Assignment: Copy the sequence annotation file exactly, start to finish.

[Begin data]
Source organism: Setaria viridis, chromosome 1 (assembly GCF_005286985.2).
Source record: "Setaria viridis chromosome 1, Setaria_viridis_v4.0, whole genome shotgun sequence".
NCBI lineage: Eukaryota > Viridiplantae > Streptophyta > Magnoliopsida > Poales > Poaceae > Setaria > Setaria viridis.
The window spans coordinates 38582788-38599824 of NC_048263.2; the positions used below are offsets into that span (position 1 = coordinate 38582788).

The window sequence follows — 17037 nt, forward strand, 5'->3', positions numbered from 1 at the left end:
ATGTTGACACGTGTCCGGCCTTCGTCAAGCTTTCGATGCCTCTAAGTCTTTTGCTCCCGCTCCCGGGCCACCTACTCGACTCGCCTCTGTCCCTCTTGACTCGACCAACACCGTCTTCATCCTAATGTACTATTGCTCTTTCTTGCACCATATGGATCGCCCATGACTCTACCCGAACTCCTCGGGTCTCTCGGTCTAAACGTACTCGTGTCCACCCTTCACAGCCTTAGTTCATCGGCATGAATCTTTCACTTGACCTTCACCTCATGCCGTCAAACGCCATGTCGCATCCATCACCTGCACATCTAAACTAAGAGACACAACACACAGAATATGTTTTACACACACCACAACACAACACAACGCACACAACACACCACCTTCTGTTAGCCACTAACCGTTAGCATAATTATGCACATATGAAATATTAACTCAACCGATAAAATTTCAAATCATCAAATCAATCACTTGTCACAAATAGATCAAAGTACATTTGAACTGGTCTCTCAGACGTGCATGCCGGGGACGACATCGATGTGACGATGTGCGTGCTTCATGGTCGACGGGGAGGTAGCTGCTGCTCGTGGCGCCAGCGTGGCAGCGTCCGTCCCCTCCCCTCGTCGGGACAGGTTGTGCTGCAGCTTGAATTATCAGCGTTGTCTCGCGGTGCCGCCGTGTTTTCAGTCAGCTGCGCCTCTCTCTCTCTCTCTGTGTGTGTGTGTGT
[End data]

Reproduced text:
Source organism: Setaria viridis, chromosome 1 (assembly GCF_005286985.2).
Source record: "Setaria viridis chromosome 1, Setaria_viridis_v4.0, whole genome shotgun sequence".
NCBI lineage: Eukaryota > Viridiplantae > Streptophyta > Magnoliopsida > Poales > Poaceae > Setaria > Setaria viridis.
The window spans coordinates 38582788-38599824 of NC_048263.2; the positions used below are offsets into that span (position 1 = coordinate 38582788).

The window sequence follows — 17037 nt, forward strand, 5'->3', positions numbered from 1 at the left end:
ATGTTGACACGTGTCCGGCCTTCGTCAAGCTTTCGATGCCTCTAAGTCTTTTGCTCCCGCTCCCGGGCCACCTACTCGACTCGCCTCTGTCCCTCTTGACTCGACCAACACCGTCTTCATCCTAATGTACTATTGCTCTTTCTTGCACCATATGGATCGCCCATGACTCTACCCGAACTCCTCGGGTCTCTCGGTCTAAACGTACTCGTGTCCACCCTTCACAGCCTTAGTTCATCGGCATGAATCTTTCACTTGACCTTCACCTCATGCCGTCAAACGCCATGTCGCATCCATCACCTGCACATCTAAACTAAGAGACACAACACACAGAATATGTTTTACACACACCACAACACAACACAACGCACACAACACACCACCTTCTGTTAGCCACTAACCGTTAGCATAATTATGCACATATGAAATATTAACTCAACCGATAAAATTTCAAATCATCAAATCAATCACTTGTCACAAATAGATCAAAGTACATTTGAACTGGTCTCTCAGACGTGCATGCCGGGGACGACATCGATGTGACGATGTGCGTGCTTCATGGTCGACGGGGAGGTAGCTGCTGCTCGTGGCGCCAGCGTGGCAGCGTCCGTCCCCTCCCCTCGTCGGGACAGGTTGTGCTGCAGCTTGAATTATCAGCGTTGTCTCGCGGTGCCGCCGTGTTTTCAGTCAGCTGCGCCTCTCTCTCTCTCTCTGTGTGTGTGTGTGT